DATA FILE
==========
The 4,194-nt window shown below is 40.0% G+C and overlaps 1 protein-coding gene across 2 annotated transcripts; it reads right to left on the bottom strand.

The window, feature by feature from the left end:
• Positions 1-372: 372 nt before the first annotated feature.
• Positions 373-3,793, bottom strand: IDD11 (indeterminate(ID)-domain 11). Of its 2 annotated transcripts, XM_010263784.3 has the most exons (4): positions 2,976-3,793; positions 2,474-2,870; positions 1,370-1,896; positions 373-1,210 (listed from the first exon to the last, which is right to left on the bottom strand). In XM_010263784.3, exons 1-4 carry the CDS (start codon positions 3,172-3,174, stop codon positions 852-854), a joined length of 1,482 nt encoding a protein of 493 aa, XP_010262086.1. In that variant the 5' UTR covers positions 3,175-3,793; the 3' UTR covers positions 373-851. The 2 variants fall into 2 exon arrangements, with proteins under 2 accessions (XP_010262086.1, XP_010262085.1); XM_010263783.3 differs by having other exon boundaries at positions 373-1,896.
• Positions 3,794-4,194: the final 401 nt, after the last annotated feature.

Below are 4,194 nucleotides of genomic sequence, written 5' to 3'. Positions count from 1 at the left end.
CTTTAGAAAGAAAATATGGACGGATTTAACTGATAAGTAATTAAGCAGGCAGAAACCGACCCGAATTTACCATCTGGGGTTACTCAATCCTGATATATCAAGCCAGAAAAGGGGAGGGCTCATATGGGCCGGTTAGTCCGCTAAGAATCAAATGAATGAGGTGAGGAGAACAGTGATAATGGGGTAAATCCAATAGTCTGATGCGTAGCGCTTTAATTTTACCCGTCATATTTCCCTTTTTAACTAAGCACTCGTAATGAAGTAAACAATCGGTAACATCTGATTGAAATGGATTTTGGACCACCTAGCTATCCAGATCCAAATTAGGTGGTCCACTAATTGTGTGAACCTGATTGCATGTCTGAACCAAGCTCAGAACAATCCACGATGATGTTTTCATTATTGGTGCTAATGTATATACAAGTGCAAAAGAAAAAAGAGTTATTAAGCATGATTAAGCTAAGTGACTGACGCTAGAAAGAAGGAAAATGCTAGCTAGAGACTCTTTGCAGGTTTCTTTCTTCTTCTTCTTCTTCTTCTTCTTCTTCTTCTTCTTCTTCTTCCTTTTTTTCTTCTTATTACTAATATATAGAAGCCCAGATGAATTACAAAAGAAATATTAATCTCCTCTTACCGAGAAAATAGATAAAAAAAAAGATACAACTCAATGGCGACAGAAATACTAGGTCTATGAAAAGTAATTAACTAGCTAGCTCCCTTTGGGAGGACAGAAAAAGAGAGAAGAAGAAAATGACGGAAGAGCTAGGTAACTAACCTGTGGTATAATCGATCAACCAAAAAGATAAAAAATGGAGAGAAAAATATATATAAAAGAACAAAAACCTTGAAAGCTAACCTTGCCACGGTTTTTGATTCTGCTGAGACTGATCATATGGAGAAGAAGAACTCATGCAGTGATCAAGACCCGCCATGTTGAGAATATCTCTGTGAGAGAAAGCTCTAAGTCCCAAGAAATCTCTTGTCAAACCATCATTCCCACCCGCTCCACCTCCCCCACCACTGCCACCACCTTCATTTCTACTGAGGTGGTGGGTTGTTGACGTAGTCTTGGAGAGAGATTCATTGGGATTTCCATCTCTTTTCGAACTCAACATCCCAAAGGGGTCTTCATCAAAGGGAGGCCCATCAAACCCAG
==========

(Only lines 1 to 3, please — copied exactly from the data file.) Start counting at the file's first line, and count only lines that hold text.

The 4,194-nt window shown below is 40.0% G+C and overlaps 1 protein-coding gene across 2 annotated transcripts; it reads right to left on the bottom strand.

The window, feature by feature from the left end:
• Positions 1-372: 372 nt before the first annotated feature.